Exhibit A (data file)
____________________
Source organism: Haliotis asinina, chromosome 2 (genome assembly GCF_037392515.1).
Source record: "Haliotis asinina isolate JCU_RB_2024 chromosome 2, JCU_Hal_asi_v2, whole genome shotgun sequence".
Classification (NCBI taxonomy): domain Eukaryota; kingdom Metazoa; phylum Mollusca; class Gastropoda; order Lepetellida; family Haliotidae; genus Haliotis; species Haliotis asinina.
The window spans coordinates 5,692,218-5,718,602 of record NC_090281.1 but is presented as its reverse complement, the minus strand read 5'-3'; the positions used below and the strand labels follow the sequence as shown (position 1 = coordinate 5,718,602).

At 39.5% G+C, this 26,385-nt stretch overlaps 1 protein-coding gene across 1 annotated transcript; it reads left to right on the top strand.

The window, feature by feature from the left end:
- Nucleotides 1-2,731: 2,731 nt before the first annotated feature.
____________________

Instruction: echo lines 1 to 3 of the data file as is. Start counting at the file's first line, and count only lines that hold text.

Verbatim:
Source organism: Haliotis asinina, chromosome 2 (genome assembly GCF_037392515.1).
Source record: "Haliotis asinina isolate JCU_RB_2024 chromosome 2, JCU_Hal_asi_v2, whole genome shotgun sequence".
Classification (NCBI taxonomy): domain Eukaryota; kingdom Metazoa; phylum Mollusca; class Gastropoda; order Lepetellida; family Haliotidae; genus Haliotis; species Haliotis asinina.